Alcatel-Lucent’s landmark MP3 victory over Microsoft paves way to demand royalties from Apple?

“Alcatel-Lucent’s landmark victory against Microsoft Corp. over the right to use the popular MP3 format for digital music potentially paves the way for the gear-maker to seek compensation from a flurry of other companies, analysts said on Friday,” Aude Lagorce reports for MarketWatch.

Lagorce reports, “Microsoft on Thursday was ordered to pay more than $1.5 billion to Alcatel-Lucent after a federal court in California ruled that the software giant infringed two Alcatel-Lucent patents in using the MP3 format for playing digital music on its Windows Media Player device.”

“Although Microsoft has vowed to fight the penalty payment and is likely to appeal the decision, thus delaying the cash payout, the ruling could have significant implications for the music and technology industries,” Lagorce reports. “If the ruling stands, Apple and hundreds of other companies that make products that play MP3 files, including portable players, computers and software, could also face demands to pay royalties to Alcatel.”

Lagorce reports, “In its defense, Microsoft argued that it was authorized to use the MP3 audio technology based on an agreement with the Germany-based Fraunhofer Institute. Microsoft said that it paid the Institute $16 million to legally use the disputed MP3 technology. The Institute was involved, along with the French electronics company Thomson and Bell Labs, in the format’s development… Other companies licensing the technology from Fraunhofer include Apple, Inc., Cisco Systems and Hewlett-Packard Co.”

Lagorce reports, “Analysts warned that these firms could now be at risk of a similar fate. ‘If Lucent does possess an essential MP3 patent, something we are not qualified to judge, the company could potentially go after Apple, whose iPod can play MP3 files,’ Merrill Lynch analysts told clients.”

Full article here.
It’ll take some time for all of this to play out. How Microsoft does with their appeal, what exactly was licensed from the Fraunhofer Institute and under what authority, and many other questions have yet to be answered.

Related article:
Are MP3 patents really in upheaval after Alcatel-Lucent’s verdict over Microsoft? – February 23, 2007
Microsoft ordered to pay Alcatel-Lucent $1.52 billion for Windows Media Player patent infringement – February 22, 2007


  1. What kills me is the MP3 format is about 12 years old I believe.
    If this was indeed Alcatel’s property, what took them so long to sue?

    It’s not like MP3s were some hidden obscure technology that no-one ever heard of.

  2. “A lot of posters in the other article on this look mighty stupid right about now.”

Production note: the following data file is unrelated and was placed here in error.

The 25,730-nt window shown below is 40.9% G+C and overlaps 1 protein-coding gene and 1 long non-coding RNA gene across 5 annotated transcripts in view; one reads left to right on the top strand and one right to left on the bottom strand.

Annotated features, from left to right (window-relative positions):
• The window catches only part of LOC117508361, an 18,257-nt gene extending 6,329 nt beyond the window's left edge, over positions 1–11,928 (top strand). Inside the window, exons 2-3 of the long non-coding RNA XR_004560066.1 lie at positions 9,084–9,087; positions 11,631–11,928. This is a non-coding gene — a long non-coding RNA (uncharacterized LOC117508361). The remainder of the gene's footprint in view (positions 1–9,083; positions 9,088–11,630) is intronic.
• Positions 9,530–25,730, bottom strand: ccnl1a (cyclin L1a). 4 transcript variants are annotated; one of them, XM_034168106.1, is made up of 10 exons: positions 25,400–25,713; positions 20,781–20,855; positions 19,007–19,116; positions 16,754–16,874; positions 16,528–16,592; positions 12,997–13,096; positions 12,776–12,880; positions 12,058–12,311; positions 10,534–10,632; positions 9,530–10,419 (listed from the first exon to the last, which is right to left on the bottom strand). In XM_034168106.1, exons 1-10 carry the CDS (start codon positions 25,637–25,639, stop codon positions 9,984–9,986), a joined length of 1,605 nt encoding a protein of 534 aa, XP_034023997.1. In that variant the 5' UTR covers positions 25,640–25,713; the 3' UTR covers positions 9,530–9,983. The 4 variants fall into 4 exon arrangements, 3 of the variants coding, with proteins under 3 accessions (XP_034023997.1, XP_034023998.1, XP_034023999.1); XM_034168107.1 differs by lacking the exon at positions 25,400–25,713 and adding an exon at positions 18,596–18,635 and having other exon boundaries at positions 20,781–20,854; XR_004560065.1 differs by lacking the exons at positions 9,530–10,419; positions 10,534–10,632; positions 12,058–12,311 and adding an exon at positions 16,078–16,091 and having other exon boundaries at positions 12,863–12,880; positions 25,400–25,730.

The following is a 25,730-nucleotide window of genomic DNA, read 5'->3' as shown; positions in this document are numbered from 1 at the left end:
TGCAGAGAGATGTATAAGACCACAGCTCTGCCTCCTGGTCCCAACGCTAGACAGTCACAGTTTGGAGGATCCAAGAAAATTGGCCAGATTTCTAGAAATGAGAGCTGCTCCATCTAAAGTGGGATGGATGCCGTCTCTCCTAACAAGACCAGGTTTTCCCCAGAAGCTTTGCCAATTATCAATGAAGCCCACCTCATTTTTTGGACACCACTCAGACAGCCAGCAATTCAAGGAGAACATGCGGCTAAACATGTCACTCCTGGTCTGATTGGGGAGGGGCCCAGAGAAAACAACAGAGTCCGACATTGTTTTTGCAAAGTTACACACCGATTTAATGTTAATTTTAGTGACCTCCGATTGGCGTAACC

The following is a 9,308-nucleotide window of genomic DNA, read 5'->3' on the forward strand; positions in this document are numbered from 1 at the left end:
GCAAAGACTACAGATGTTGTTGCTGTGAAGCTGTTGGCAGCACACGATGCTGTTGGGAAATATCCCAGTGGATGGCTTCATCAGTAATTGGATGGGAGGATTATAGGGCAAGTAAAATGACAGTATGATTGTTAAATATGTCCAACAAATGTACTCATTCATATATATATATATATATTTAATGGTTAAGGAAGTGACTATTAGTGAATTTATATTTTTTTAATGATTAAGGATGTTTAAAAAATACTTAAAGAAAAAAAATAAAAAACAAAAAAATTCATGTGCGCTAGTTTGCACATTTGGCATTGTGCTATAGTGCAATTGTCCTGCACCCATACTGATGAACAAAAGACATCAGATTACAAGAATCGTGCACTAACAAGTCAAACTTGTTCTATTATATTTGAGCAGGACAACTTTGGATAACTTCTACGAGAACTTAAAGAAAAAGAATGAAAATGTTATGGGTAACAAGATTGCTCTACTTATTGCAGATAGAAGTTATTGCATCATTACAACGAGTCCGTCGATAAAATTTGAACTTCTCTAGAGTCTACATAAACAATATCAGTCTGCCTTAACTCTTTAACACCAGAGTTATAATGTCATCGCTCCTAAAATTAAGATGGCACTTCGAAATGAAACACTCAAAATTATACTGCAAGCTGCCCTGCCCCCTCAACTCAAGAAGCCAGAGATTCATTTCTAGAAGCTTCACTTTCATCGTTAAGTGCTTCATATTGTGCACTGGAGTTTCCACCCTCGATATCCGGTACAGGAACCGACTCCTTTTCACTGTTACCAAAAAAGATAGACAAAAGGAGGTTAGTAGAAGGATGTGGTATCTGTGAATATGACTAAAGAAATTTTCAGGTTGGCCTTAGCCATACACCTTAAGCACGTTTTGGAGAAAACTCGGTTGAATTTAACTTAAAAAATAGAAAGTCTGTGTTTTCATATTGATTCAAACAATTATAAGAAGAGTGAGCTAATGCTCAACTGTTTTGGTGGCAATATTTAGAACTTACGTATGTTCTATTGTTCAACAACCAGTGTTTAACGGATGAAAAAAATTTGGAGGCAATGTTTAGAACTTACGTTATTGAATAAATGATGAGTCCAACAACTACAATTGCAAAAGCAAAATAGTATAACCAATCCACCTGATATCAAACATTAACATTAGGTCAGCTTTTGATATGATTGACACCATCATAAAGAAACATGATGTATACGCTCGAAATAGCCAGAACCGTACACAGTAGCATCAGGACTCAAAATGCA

Indeed, and MDN as well. People were as usual blinded by their hatred of Microsoft to see the real implications.

    Any fool could see that this case would mean almost everyone who licensed MP3 from Fraunhoffer would be next in line for a lawsuit. Makes sense that Alcatel would go after the biggest fish first. The 2nd biggest fish has to be Apple.

  3. Reason #315 Why Software Patents Are a Joke.

    Seriously, this is getting crazy. Not that I like M$ or anything, but this is just getting stupid. The patent laws need a serious overhaul.

  4. So there’s a point that should be made. iTunes sells AAC formatted files, not MP3’s. Can they be sued or not? There are a lot of unanswered questions as to what patent Actel supposedly has and how broad it really is. Does it refer to only windows media files PC only or what?
    To many questions and not enough answers here.

  5. The next iPod update will just remove .MP3 playing and you’ll have to pay Lucent some fee to re-instate it.

    When those “fat cats” in Washington find their sons and daughters complaining about it, then, they’ll jump so hard on “Alcatel-Lucent” that they’ll wonder why they weren’t contributing more money to political parties instead of chasing down this lawsuit. ” width=”19″ height=”19″ alt=”smile” style=”border:0;” />

    To each his “own”, all my music is in AAC.

  6. MS, Apple, Cisco et al all have decent lawyers who obviously thought that they had licenced this technology correctly.

    That leads me to believe that the Fraunhofer Institute misrepresented THEIR authority over this patent. If so, the Fraunhofer Institute is going to have their own legal problems as MS and all the others sue them for compensation.

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